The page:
As the world economic balance shifts ‘eastward’ our Western-centric presumptions of the way things work is sinking into the sand. Contemporary dance is perhaps the most accessible art form able to embody and communicate these changes.
Born in India and brought up in France, Shantala Shivalingappa (pictured above) trained in the strict discipline of classical kuchipudi dance yet has since explored freer contemporary forms through contact and collaboration with key choreographers, dancers and musicians, including Maurice Béjart and Pina Bausch. Impro Sharana is a new piece created in conjunction with the Catalan guitarist and singer Ferran Savall, and four other musicians of diverse disciplines: local double bassist Jordi Gaspar, Spanish percussionist David Mayoral, Bulgarian kaval player Nedyalko Nedyalkov and Moroccan oud player Driss El Maloumi. On performing the piece at Mercat de les Flors this weekend, Shantala spoke of the relationship between discipline and freedom intrinsic to the piece, terms often simplistically used to divide ‘East’ from ‘West’.
Describe your background.
Shantala Shivalingappa: I was born in Madras in the south of India but was brought up in Paris in France. My mother is a dancer, a choreographer and a teacher of classical Indian music and dance, so I began learning dance from her at a very young age. When I was about 15 or 16 I began to train with the same kuchipudi master who had taught her, and for a period of about 7 or 8 years I went to India for up to six months at a time to train at his academy.
Why did you move into contemporary dance?
When I was a teenager, kuchipudi was my passion and I was completely dedicated to it. But through my mother, I began to meet many wonderful artists of other disciplines: I worked with Maurice Béjart when I was 13 years old, and then with Peter Brook. When I was 22 I began working with Pina Bausch and her company, and that was when my training in contemporary dance really began. We made three pieces together and through Pina I met Sidi Larbi Cherkaoui, and so it continued… What’s most important to me is the human component in my collaborations, that’s what gives them meaning.
And did this happen with Impro Sharana on which you work with Ferran Savall?
Yes, Ferran is a good friend of mine, although it was Francesc Casadesús of Mercat de les Flors who asked us to come together to create Impro Sharana. The title refers to ‘improvisation’, which is Ferran’s unique approach to music and song, and Sharana is a Sanskrit word meaning ‘to surrender’. It is a word associated with the Hindu god Shiva, the lord of dance in mythology, but who also symbolises the primordial vibration of sound and movement that triggers creation and that forms the universe. We thought our beliefs related, and we envisaged this piece as a surrender to the music, to let it flow and to have the courage to not try to control movement.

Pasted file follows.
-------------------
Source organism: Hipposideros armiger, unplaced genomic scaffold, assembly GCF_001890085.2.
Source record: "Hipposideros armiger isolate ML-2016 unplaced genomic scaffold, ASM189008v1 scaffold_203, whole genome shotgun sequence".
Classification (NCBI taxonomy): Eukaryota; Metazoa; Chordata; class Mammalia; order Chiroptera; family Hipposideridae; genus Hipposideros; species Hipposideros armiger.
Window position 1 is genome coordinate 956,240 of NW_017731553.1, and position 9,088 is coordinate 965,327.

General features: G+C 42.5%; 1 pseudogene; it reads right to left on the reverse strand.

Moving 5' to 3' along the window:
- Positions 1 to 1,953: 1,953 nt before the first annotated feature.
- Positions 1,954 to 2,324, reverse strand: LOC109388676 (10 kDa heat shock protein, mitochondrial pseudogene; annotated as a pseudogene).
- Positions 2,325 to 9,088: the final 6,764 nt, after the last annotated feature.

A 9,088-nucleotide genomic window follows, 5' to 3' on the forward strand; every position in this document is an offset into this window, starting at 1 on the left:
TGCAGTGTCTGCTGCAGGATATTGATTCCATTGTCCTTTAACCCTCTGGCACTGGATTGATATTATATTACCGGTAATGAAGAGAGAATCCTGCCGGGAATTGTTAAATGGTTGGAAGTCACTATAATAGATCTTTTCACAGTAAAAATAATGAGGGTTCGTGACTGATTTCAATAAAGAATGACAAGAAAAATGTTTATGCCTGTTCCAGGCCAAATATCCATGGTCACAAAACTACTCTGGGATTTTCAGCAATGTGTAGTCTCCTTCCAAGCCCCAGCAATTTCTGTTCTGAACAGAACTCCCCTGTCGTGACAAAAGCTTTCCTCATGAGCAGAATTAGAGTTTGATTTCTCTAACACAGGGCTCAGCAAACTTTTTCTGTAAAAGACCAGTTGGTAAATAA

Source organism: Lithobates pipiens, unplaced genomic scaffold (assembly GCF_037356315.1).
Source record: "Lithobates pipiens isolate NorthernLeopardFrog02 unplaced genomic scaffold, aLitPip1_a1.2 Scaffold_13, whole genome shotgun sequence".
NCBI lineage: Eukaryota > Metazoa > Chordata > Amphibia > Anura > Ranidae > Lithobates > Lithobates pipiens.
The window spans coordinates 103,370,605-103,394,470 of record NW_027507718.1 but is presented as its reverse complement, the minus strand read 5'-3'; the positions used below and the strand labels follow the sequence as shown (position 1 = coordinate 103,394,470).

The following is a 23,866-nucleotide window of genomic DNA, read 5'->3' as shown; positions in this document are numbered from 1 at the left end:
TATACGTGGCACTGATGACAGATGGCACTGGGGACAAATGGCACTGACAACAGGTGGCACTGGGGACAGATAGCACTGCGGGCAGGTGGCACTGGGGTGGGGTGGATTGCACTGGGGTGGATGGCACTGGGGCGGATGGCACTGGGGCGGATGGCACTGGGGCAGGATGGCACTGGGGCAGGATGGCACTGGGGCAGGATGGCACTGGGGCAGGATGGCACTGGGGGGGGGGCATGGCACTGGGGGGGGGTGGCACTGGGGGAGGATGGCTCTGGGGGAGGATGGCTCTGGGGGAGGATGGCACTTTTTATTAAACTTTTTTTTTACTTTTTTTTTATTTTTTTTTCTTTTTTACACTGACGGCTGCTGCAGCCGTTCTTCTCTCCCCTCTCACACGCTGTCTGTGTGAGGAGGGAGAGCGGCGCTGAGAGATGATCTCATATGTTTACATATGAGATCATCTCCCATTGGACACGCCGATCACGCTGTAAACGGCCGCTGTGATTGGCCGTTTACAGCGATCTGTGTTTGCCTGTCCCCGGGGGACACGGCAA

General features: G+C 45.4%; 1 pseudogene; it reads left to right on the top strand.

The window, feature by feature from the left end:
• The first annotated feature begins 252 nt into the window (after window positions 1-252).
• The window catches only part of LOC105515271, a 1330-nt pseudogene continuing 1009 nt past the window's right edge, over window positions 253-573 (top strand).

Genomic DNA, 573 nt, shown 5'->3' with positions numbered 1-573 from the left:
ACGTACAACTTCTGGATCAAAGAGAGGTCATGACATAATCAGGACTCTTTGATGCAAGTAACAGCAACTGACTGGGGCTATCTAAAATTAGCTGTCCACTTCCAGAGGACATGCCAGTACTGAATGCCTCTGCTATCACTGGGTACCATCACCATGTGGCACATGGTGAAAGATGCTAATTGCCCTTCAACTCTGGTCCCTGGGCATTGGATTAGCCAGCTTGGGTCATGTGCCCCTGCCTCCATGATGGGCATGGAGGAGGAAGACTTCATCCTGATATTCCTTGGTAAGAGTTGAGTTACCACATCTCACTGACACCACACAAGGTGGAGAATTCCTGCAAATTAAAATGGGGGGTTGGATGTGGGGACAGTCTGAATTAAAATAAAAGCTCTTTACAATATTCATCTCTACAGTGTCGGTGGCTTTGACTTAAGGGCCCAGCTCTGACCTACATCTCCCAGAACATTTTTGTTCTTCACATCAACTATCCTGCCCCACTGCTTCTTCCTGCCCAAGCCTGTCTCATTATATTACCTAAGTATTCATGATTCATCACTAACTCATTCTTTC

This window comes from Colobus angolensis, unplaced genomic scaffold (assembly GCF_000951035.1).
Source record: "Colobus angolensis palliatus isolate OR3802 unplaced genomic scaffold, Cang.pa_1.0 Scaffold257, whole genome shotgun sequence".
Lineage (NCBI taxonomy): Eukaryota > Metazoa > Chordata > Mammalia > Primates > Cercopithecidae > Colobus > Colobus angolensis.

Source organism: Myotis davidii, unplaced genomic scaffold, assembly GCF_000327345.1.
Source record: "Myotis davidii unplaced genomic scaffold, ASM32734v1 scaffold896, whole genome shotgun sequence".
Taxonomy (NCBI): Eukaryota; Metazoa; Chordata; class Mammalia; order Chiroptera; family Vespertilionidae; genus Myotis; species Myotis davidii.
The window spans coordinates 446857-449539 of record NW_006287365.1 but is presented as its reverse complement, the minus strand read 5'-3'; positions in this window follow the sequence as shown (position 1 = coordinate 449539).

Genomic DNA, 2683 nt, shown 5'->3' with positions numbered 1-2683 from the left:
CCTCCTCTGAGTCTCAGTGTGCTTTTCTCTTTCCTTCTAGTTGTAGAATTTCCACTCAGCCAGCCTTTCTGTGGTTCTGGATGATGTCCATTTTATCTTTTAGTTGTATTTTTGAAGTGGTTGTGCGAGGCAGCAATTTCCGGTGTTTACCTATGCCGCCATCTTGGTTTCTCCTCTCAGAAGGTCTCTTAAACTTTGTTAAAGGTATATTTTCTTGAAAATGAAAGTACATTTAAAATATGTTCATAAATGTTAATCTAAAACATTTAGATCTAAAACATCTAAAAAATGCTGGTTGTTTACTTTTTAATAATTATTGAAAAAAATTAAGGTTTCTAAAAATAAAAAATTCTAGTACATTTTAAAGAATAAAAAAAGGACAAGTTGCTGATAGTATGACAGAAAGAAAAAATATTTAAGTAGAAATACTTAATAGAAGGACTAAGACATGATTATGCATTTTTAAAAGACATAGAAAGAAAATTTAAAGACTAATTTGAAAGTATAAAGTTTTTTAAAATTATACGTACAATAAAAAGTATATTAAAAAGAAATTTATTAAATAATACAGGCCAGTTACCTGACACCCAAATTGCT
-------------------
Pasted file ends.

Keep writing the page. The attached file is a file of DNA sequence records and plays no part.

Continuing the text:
What role does kuchipudi play in the piece?
On the face of it, kuchipudi is the opposite approach. Like most classical styles of Indian dance it is very precisely set, codified and choreographed in terms of rhythm, music, narrative and symbolic hand gestures. You must practise choreographies many times before you perform them. Yet, at the same time, kuchipudi is all about finding freedom within this strict framework. Impro Sharana is in a contemporary style but we don’t just come out on the stage and see what happens. There is a loose structure, a path, a set series of songs and music taken somewhere new by musicians who are used to working together. Each has their own style and discipline just as I have my base in kuchipudi and so it is this language of movement that gives me my freedom.
So discipline and freedom are not opposites for you?
There’s a misperception that if you have a strong discipline that you can’t escape from it – but I think it’s the contrary. If you ask any musician, dancer or indeed anyone who masters any technique, while for many years that is necessarily your only interest, you come to a certain time when that very codified form that you’ve poured yourself into, that you’ve ingested and digested, suddenly begins to evolve, to free itself. That transformation, I think, is what keeps these traditions alive.
Is this interrelationship something reflected in so-called ‘Eastern’ and ‘Western’ philosophy?
It’s a more complicated relationship than it seems. In India everything is last minute, and so you have to be very flexible and live in the moment. But in fact you need to be really prepared … prepared for anything! And, amazingly, things do get done. In England and France, some things are simply not considered possible and so, of course, they don’t get done. In India everything is possible, that if you believe in it you will find a way.
12 – 14 December 2014
Mercat de les Flors